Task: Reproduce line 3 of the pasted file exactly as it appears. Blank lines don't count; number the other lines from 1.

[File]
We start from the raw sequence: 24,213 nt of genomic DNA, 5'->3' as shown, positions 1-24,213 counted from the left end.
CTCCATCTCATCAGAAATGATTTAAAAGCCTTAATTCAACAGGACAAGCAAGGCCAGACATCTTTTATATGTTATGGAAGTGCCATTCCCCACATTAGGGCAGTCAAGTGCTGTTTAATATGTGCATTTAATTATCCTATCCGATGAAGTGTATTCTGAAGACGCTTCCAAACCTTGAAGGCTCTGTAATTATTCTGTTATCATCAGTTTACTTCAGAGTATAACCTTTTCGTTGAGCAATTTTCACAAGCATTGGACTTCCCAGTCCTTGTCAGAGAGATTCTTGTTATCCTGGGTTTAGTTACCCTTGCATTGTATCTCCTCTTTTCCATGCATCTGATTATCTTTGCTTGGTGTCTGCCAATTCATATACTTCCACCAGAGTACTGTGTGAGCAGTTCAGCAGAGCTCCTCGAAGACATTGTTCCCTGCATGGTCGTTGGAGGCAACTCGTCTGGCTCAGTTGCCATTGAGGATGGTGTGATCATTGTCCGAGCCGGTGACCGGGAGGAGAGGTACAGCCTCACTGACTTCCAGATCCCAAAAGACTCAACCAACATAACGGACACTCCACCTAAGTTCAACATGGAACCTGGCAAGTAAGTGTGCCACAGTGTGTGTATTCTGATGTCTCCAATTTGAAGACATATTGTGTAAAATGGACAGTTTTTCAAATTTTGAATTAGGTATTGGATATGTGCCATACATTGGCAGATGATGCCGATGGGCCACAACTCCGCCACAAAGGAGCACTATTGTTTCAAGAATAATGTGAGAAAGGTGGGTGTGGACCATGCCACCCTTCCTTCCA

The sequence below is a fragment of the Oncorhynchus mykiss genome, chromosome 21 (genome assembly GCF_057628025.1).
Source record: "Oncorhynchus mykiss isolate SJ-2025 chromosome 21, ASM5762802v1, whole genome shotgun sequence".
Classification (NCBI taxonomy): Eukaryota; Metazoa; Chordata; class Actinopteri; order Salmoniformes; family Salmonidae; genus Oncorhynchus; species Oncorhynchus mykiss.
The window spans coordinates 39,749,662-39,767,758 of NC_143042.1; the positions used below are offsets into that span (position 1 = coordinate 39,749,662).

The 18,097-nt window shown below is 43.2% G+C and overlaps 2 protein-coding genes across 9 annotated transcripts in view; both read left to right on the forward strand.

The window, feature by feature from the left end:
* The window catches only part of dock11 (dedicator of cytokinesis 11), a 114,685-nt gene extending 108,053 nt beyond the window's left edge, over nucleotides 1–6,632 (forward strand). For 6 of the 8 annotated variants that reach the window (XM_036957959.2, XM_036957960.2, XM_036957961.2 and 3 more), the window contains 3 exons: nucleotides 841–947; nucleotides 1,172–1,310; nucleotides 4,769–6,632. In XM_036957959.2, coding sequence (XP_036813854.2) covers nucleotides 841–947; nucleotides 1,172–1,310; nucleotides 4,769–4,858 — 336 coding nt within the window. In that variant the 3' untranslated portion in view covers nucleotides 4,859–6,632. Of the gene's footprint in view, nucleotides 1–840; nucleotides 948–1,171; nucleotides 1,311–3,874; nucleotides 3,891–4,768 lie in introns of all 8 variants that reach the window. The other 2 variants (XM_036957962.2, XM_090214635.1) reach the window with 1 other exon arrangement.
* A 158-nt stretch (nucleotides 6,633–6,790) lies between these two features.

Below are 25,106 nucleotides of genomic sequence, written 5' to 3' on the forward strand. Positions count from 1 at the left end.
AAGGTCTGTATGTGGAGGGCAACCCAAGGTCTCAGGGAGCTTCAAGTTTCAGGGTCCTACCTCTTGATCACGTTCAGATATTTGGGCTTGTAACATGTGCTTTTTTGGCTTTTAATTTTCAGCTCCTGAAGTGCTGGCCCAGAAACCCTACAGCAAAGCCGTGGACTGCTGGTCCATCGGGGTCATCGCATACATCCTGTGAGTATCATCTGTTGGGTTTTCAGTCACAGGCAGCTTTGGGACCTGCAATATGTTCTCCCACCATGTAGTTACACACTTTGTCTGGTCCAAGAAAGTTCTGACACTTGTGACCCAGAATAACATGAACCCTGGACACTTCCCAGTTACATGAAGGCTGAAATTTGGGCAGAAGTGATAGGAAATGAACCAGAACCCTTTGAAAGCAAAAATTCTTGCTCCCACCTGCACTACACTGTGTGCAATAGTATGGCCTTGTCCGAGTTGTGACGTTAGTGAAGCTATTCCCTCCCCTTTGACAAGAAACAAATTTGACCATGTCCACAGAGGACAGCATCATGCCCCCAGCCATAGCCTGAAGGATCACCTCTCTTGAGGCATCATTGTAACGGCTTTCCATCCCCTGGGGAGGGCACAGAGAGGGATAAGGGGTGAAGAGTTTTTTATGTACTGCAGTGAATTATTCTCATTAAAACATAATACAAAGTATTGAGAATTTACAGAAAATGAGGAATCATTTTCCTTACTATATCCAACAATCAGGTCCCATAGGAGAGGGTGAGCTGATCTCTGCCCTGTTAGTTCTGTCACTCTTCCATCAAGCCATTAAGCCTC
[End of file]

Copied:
The sequence below is a fragment of the Oncorhynchus mykiss genome, chromosome 21 (genome assembly GCF_057628025.1).